London Bridge attacker appeared in Channel 4 doc on ‘British jihadis’ (VIDEO)
Khuram Shazad Butt, one the London Bridge attackers recently identified by police, appeared in a Channel 4 documentary called ‘The Jihadist Next Door’ last year. Police were reportedly alerted after he was filmed praying behind a jihadist Black Standard and attempting to recruit children at a local park.
Butt, 27, from Barking, East London was part of a “group of British extremists intent on spreading their message of global jihad” who appeared in the program.
In the documentary, Butt (wearing all beige) is filmed praying with the Black Standard with white shahada (Islamic creed) flag in the forefront, along with a group of other radical Muslims in the middle of London’s Regent’s Park. The variations of the Black Standard with white shahada has been used by numerous jihadist groups including al-Qaeda and Islamic State (IS, formerly ISIS/ISIL).
A police statement released Monday said Butt was known to police and the domestic intelligence agency MI5, but was not thought to have been planning an attack.
Seven people were killed and 48 injured when three terrorists wearing fake suicide bomb vests used a rented van to mow down pedestrians on London Bridge. They then went on a knife rampage in Borough Market, stabbing victims with 12-inch blades.
Thirty-six people remain in hospital. Of those, 21 are in a critical condition.
Eleven people are in police custody in relation to the incident, Prime Minister Theresa May says.
The three attackers were shot dead by police.
The second attacker was identified as Rachid Redouane, 30. He had claimed to be both Moroccan and Libyan, according to police.
Inquiries are still ongoing to identify the name of the third attacker.
"I would urge anyone with information about these men, their movements in the days and hours before the attack and the places they frequented to come forward," Assistant Commissioner Mark Rowley said.
Even before Butt was identified, the British press ran reports about this particular attacker describing him as 'Abz.’ He was first pictured lying on the ground wearing an Arsenal football shirt.
According to the Times, he lived in a block of flats with his wife and two young children. The flat was raided by police early Sunday. He was well known in the local community, with one mother claiming she had confronted him for trying to influence her children with extremist religious views in a park.
Ken Chigbo, who lived in the same block of flats as Butt, told the Mirror the suspect was “really sociable” and had invited him to a barbecue just last week. He would “preach to young Muslims at the flat, sometimes up to six people quite regularly,” Chigbo said.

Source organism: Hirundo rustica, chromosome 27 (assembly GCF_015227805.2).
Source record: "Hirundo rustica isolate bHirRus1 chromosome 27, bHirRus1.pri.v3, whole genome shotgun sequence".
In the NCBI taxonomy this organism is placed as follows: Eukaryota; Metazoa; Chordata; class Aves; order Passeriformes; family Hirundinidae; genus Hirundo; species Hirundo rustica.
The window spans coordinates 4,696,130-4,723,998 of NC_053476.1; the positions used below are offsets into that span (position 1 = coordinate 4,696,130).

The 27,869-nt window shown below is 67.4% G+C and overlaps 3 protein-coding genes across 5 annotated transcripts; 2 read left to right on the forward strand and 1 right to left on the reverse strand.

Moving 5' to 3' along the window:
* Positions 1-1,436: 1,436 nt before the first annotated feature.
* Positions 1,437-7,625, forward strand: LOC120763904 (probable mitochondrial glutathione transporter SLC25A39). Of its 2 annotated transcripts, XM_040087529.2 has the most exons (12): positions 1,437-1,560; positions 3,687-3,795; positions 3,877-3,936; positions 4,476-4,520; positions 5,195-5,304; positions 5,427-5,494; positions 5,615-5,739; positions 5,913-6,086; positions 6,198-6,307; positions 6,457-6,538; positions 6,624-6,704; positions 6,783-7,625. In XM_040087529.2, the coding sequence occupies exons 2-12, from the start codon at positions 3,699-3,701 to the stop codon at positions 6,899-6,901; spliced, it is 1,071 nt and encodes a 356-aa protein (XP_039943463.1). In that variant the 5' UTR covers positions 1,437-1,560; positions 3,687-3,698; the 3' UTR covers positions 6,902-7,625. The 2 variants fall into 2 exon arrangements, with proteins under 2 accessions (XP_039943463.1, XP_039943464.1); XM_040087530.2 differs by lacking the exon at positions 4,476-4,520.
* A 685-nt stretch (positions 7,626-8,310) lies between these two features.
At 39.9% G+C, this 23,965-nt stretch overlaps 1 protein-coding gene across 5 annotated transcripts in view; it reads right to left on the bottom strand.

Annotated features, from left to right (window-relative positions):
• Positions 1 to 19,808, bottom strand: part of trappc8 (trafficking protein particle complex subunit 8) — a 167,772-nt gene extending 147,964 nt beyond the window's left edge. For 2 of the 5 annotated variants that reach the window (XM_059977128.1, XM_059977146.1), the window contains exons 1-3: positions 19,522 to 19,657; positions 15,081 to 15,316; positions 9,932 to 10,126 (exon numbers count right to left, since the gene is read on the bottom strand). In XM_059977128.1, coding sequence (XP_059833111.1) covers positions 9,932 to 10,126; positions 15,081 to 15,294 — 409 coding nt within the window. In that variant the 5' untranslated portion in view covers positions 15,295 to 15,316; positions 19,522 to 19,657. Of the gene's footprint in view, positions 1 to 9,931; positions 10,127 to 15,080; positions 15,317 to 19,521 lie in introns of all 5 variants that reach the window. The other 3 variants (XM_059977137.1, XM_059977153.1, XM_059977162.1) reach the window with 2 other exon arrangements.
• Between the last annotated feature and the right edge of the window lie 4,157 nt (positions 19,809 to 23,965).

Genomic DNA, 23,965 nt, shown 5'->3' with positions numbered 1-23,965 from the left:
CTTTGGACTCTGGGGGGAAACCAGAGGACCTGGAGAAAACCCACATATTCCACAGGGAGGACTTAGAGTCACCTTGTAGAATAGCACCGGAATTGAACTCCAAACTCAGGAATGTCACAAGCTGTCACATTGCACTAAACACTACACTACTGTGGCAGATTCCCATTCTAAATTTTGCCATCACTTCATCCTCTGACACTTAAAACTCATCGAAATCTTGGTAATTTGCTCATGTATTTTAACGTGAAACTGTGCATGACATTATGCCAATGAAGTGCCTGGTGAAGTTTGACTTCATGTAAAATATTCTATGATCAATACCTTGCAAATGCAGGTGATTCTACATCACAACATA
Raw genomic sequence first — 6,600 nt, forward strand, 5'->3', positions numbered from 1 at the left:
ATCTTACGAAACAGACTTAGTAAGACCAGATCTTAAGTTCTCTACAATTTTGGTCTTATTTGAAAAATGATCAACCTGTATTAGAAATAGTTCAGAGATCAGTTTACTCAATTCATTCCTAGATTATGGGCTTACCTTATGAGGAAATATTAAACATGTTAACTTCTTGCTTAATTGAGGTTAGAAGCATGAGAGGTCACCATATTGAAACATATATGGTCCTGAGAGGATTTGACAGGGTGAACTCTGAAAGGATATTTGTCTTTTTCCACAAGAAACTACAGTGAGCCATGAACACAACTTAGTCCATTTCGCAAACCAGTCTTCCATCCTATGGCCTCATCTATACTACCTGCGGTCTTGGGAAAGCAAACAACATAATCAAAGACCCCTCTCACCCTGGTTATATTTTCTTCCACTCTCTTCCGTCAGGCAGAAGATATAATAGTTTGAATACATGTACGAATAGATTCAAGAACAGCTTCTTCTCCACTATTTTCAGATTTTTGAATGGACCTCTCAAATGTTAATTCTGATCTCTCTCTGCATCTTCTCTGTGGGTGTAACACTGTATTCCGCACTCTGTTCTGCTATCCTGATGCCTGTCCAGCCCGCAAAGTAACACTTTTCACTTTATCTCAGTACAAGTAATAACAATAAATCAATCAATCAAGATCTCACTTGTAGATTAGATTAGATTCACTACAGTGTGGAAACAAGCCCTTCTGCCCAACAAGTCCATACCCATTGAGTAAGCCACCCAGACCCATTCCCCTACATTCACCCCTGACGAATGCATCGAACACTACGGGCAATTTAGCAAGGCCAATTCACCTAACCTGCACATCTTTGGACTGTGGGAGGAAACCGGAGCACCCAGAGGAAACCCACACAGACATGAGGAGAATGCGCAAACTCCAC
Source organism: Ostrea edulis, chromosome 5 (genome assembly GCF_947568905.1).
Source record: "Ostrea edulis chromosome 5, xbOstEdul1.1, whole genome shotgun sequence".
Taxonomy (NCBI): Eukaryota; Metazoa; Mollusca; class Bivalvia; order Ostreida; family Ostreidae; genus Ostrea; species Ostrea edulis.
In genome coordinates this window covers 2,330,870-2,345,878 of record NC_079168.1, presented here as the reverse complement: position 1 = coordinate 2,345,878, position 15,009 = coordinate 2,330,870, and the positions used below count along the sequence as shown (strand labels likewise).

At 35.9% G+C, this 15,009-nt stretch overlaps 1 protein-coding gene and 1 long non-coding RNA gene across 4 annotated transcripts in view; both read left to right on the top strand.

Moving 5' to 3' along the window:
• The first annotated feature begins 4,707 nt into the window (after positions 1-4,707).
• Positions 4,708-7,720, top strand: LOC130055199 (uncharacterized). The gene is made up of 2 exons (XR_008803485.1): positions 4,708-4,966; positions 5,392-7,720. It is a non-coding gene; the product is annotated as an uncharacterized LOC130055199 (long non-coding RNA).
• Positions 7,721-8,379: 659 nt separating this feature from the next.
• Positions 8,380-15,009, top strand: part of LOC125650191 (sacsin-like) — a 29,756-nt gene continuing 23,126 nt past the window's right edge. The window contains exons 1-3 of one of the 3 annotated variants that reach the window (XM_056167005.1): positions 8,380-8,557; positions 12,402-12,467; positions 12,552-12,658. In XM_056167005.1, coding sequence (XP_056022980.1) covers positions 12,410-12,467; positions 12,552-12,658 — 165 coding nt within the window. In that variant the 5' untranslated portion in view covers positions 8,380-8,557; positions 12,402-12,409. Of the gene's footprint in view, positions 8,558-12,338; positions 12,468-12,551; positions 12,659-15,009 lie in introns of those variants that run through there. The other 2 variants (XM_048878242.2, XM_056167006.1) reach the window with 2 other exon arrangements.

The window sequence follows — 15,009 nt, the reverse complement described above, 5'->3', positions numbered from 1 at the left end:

A former friend of Butt told the BBC he had contacted the police after he became concerned about his friend’s extremist views. The terrorist had been radicalized watching extremist videos online, he said.
“We spoke about a particular attack that happened and like most radicals he had a justification for anything and everything and that day I realized I needed to contact the authorities,” the friend said.
“I phoned the anti-terror hotline. I spoke to the gentleman. I told him about our conversation and why I think he was radicalized.”
The source said Butt was allowed to keep his passport and was not arrested.
“I did my bit, I know a lot of other people did their bit, but the authorities did not do their bit.”
Another source told the Sun that Butt had worked at a KFC outlet a few years ago and had a reputation for “being a bit shady and taking drugs.”
“But that all changed when he became radicalized. He had been stopping his neighbors in the street and asking them if they had been saying their prayers and when they had been to the mosque.”
Another local who knew him said Butt was kicked out of a Barking mosque for arguing with an imam, according to the Metro. About two months ago, Butt started questioning what the imam was saying and was “forcibly taken out.”
One of the three attackers, Rachid Redouane, was reportedly carrying an identity card issued in Ireland when he was shot dead on Saturday. The Gardai (Irish police) say Redouane was not known to them.
Redouane, a pastry chef of Libyan-Moroccan origin, was married to a Scottish woman and lived in Dublin while he was in Ireland.
The Metropolitan Police has not yet commented on what, if anything, they knew about the attackers before Saturday.
Islamic State (IS, formerly ISIS) has claimed responsibility for the killings, the third major terrorist attack in Britain in less than three months.